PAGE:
Insights Regulatory challenges adding to burdens on UK altnets as full fibre coverage falters at 42%

UK full fibre coverage has only recently hit 42%, which is a way to go before meeting the UK’s gigabit coverage target. Alternative fibre network providers (altnets), including CityFibre and Hyperoptic, are proving successful in both deploying their own networks and driving Openreach to upgrade its own, but face challenges ahead in the form of regulatory changes and competition from Openreach’s Equinox 2 pricing offer.

The latest BT results show Openreach (its wholesale network arm) has hit another milestone in its rollout of fibre-to-the-premises (FTTP) network, now covering just under 9.6 million UK premises. Openreach has significantly ramped-up its deployment over the past few years spurred on by competitive pressure from altnets such as CityFibre, Hyperoptic and members of INCA.

Alongside the 9.6m premises Openreach has announced, Ofcom states 12.5m premises (42% of UK premises) are now covered by a full fibre network. Notwithstanding increasing levels of overbuild by altnets and Openreach in its 9.6m premises passed, this means that almost 3m premises are being connected by altnets alone. It’s not just urban areas that are seeing altnet investment, as they are also bidding on, and winning, rural procurements under the Government’s ‘Project Gigabit’ programme.

The altnets are proving successful in both deploying their own networks and driving Openreach to upgrade its own. UK full fibre coverage currently stands at 42% of UK premises. Whilst no small feat, it’s a long way from the majority of UK premises benefitting from full fibre network connectivity and from meet the UK Government’s gigabit-capable coverage target of 85% by 2025. Coverage is also only half the story, as altnets need to also win customers to make a return on their investment. Without being able to demonstrate sufficient take-up on networks already built, it is unlikely altnets will continuing expand their network footprint at pace into what would be more remote and increasingly less economically viable areas.

With this in mind, altnets face a number of challenges in the UK as they go into 2023:

  1. BT Openreach’s commercial strategy: As we reported here, Openreach has recently introduced its ‘Equinox 2’ pricing offer, which sees wholesale FTTP prices drop significantly.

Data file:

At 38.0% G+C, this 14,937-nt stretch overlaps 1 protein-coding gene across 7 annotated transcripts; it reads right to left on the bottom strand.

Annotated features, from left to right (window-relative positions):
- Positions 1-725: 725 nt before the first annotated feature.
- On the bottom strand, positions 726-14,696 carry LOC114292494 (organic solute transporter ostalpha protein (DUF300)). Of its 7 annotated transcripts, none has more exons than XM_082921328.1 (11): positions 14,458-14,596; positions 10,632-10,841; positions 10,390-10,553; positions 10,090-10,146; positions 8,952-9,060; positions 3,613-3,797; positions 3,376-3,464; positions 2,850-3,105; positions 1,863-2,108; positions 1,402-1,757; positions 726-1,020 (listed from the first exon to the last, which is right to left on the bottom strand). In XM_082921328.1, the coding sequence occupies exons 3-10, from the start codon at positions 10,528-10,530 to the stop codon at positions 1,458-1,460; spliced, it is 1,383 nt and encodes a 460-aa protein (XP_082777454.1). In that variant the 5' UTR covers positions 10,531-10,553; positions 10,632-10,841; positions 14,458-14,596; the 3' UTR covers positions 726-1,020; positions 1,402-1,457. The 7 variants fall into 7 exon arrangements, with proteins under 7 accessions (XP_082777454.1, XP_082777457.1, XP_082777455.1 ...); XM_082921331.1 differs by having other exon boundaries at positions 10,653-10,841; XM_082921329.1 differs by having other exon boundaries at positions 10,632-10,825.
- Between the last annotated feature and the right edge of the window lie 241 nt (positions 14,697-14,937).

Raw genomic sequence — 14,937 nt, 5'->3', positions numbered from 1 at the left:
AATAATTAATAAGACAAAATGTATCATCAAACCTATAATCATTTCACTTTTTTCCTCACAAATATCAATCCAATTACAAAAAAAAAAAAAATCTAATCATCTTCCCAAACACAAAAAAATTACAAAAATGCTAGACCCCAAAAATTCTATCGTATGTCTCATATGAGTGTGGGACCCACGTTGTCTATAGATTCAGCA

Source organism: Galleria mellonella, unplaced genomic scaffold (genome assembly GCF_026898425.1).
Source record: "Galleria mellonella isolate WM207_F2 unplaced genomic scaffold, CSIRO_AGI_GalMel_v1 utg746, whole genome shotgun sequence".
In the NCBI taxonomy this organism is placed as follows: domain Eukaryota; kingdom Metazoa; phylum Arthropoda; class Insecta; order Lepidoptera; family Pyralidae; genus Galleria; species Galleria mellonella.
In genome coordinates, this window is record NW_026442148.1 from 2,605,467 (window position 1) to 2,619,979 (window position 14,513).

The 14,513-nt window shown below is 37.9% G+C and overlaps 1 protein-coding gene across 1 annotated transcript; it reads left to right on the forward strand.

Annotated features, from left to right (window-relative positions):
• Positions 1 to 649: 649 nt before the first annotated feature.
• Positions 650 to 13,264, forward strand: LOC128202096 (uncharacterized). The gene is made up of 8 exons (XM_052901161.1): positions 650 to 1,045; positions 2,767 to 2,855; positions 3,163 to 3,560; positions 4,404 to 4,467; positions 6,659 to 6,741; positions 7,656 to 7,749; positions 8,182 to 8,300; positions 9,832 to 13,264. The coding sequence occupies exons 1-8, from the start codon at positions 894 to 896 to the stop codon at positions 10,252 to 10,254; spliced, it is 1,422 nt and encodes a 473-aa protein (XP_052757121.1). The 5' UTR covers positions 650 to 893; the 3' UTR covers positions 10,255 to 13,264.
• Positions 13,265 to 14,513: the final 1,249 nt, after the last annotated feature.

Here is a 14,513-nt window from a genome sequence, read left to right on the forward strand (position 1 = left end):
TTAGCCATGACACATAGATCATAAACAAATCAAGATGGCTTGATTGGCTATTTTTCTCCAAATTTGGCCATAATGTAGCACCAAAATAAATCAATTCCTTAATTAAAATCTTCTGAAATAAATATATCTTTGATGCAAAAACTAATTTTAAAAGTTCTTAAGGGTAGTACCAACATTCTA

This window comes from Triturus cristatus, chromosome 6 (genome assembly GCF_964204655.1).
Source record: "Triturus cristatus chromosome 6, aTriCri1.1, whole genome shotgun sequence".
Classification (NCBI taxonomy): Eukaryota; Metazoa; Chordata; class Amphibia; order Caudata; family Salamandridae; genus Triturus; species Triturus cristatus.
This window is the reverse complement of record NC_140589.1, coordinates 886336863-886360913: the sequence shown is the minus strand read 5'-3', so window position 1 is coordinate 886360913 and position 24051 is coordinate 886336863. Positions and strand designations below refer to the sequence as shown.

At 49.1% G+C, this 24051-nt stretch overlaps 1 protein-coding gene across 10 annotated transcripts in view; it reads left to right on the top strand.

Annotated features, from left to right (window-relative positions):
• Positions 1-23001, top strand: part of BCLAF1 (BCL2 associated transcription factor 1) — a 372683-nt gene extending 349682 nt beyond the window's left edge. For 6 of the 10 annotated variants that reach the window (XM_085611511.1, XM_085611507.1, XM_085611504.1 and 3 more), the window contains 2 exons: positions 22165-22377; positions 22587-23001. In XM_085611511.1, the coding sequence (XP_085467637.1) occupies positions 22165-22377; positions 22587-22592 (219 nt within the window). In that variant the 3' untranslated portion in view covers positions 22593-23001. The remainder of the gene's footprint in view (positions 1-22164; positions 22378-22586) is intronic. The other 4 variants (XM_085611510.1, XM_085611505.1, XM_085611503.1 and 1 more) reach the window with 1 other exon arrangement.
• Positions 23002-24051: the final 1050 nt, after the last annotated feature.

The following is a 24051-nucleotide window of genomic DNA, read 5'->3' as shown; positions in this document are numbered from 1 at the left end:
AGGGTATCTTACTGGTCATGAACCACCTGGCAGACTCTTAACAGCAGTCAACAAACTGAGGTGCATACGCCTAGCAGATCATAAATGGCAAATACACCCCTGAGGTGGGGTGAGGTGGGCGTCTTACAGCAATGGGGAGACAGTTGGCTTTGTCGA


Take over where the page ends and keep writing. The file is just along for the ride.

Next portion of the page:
• Altnet operators may struggle to compete against both the price levels and conditionality of the pricing offer.
    • While Ofcom is currently in consultation with industry on the matter, it has provisionally concluded that the pricing offer is not anti-competitive.
    • Notwithstanding Ofcom’s final decision on the matter, altnets will no doubt be concerned with its signalling effects and the likelihood of future pricing offers.
  1. Ofcom and regulatory changes: several substantial regulatory changes are due being implemented this year presenting significant challenges to altnets:
    • The new broadband switching rules and General Condition (GC) obligations on operators, which come into effect 3rd April 2023. Ofcom requires industry to offer a one-touch switching (OTS) solution to make it easier for broadband customers to switch. Ofcom expects OTS to be ready for 3 April 2023, with the relevant updated GCs taking effect the same day. However, operators have recently said they will not have OTS ready by Ofcom’s deadline. Ofcom has yet to provide guidance on any potential enforcement action. The delay is a particular issue for altnets who face an uphill struggle when trying to switch customers across onto their networks; an OTS-style solution currently exists for intra-Openreach network switches.
    • The new Telecommunication Security Act (TSA) 2021 and Ofcom’s compliance and monitoring regime. The TSA introduces enhanced telecoms network and systems security requirements, including stricter controls on network build, access and managing compromises. Alongside the TSA, the new Electronic Communications (Security Measures) Regulations and Telecommunications Security Code of Practice set out further requirements and guidance for network security measures. Ofcom has published guidance on how it will monitor compliance with the TSA and Code of Practice and is currently working with industry to map out more detailed processes. Reporting and ensuring compliance will be no small task for industry, particularly for any resource-strapped altnets. Although some altnets will likely fall into the ‘Tier 3’ category of operators that will not be obligated to comply with these new requirements, they will still need to adhere to both the principal requirements of the TSA.